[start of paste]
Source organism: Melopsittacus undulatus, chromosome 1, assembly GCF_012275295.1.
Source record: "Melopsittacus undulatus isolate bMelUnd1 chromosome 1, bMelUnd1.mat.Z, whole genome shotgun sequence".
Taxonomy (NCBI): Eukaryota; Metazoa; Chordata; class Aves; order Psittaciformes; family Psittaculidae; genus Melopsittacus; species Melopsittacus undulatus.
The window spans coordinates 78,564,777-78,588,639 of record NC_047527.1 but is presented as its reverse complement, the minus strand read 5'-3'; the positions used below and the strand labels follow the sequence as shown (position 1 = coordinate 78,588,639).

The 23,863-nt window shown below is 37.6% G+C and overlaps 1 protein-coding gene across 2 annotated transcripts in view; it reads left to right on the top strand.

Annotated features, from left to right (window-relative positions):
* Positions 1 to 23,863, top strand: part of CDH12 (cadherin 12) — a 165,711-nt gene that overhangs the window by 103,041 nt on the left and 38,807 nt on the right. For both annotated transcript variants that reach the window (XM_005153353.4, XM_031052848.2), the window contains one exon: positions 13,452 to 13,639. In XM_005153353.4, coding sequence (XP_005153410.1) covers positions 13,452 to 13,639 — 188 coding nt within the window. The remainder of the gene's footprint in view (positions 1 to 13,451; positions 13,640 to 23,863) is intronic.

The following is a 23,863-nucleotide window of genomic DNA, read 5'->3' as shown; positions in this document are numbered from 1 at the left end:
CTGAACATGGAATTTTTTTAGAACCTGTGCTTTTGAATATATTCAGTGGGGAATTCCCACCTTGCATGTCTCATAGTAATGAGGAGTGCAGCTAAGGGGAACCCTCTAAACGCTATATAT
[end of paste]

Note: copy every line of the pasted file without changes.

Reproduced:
Source organism: Melopsittacus undulatus, chromosome 1, assembly GCF_012275295.1.
Source record: "Melopsittacus undulatus isolate bMelUnd1 chromosome 1, bMelUnd1.mat.Z, whole genome shotgun sequence".
Taxonomy (NCBI): Eukaryota; Metazoa; Chordata; class Aves; order Psittaciformes; family Psittaculidae; genus Melopsittacus; species Melopsittacus undulatus.
The window spans coordinates 78,564,777-78,588,639 of record NC_047527.1 but is presented as its reverse complement, the minus strand read 5'-3'; the positions used below and the strand labels follow the sequence as shown (position 1 = coordinate 78,588,639).

The 23,863-nt window shown below is 37.6% G+C and overlaps 1 protein-coding gene across 2 annotated transcripts in view; it reads left to right on the top strand.

Annotated features, from left to right (window-relative positions):
* Positions 1 to 23,863, top strand: part of CDH12 (cadherin 12) — a 165,711-nt gene that overhangs the window by 103,041 nt on the left and 38,807 nt on the right. For both annotated transcript variants that reach the window (XM_005153353.4, XM_031052848.2), the window contains one exon: positions 13,452 to 13,639. In XM_005153353.4, coding sequence (XP_005153410.1) covers positions 13,452 to 13,639 — 188 coding nt within the window. The remainder of the gene's footprint in view (positions 1 to 13,451; positions 13,640 to 23,863) is intronic.

The following is a 23,863-nucleotide window of genomic DNA, read 5'->3' as shown; positions in this document are numbered from 1 at the left end:
CTGAACATGGAATTTTTTTAGAACCTGTGCTTTTGAATATATTCAGTGGGGAATTCCCACCTTGCATGTCTCATAGTAATGAGGAGTGCAGCTAAGGGGAACCCTCTAAACGCTATATAT